Now and then, companies send us medical marijuana-related products ranging from vaporizers to board games. We showcase them in our quasi-regular product review section, Stoner MacGyver.
The latest? The Official High Times Cannabis Cookbook.
What is it, dude? The Official High Times Cannabis Cookbook. It teaches you how to make ganja food, bro.
How much coin will it run me? Just under $20.
Where can I get one? Bookstores around town as well as online retailers.
High Times author and art director Elise McDonough has been writing about edible ganja for the publication for more than ten years and over time has compiled some of her favorite recipies from friends, coworkers and even a few cannabis celebrities.
The book is broken down by chapter into five menu categories, with a sixth chapter devoted entirely to the various methods of extracting cannabinoids into edible products like butter, glycerine and oil. It has the usual warnings about dosage and warnings to take things slow at first when dining on doja cake.
But the book also goes past what you normally see in cannabis cookbooks by taking time to talk about terpines -- the various chemicals in cannabis that give strains distinct smells and tastes. It describes several common terpines, like limonene, myrcene and sabinene, which give some strains a peppery finish.
Recipe-wise, it's a very comprehensive book, and probably one of the best to come out in a long time. Not only are there recipes in every skill range, from burned cereal beginner to Julie Childs-level experts, but there's a lot of culinary diversity packed into more than fifty recipes over 160 pages.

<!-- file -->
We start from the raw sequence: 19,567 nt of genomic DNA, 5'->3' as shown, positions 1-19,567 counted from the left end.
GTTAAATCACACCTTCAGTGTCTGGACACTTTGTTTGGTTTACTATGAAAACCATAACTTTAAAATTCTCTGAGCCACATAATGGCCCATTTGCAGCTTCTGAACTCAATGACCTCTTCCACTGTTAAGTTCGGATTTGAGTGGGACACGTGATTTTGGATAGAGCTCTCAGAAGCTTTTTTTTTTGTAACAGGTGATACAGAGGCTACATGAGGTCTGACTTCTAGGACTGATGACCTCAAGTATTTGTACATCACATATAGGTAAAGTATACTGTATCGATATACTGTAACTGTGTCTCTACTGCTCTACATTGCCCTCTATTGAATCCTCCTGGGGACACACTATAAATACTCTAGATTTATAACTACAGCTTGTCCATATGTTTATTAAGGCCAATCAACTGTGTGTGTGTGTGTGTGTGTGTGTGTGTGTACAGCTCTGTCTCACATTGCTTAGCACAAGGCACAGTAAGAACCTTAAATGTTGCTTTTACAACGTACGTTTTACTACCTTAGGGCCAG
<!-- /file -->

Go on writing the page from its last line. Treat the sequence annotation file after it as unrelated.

Though not the best recipes in the book, the cookbook also features ganja treat recipes from pot icons such as Willie Nelson and Snoop Dogg. The latter's Little Snoop Hot Doggy Doggs lack creativity (it's just adding cannabuter and some spices to the hot dog buns), but I can picture the Doggfather coming up with this recipe in a stoned haze in his kitchen.
Nor is the book all sweets and brownies. Starting with appetizers, the book goes through simple, quick items like Ganja Guacamole and Green Leafy Kale Salad in Brown Cannabutter Vinagrette to an Obama-inspired version of samosas. The author of that recipe, High Times columnist Ashley Boudreaux, says it mixes ingredients from Hawaii and Kenya to create an irie appetizer.
Dinner selections run the gamut as well, from Mexican fare to traditional American mac-n-cheese with a stoney twist. Some of the more detailed recipes, like the spanakopita, are things I probably couldn't ever pull off with my limited cooking skills, but it's nice to know I've got the instructions to give it a try.
But if you're like me, pot confections, cookies and cakes are where this book really shines. Of course the book includes recipes for classic stoner foods like brownies and cookies, but it goes much further than that. For the more adventurous, there's Flaming Space Cupcakes, Ganja Pumpkin Pie, vegan Cannabis Carrot Muffins and even a recipe for "Nice Dreams" ice cream from Cheech and Chong.
Which leads us to this week's Completely Unscientific Test: I put the book and my cooking skills to the test by baking a moderately difficult recipe for Strawberry Cough Cake.
Page down to see how the cake turned out and get the recipe. I know "difficult" is a relative term here, but keep in mind that I'm the type of chef who could find a way to burn a Popsicle.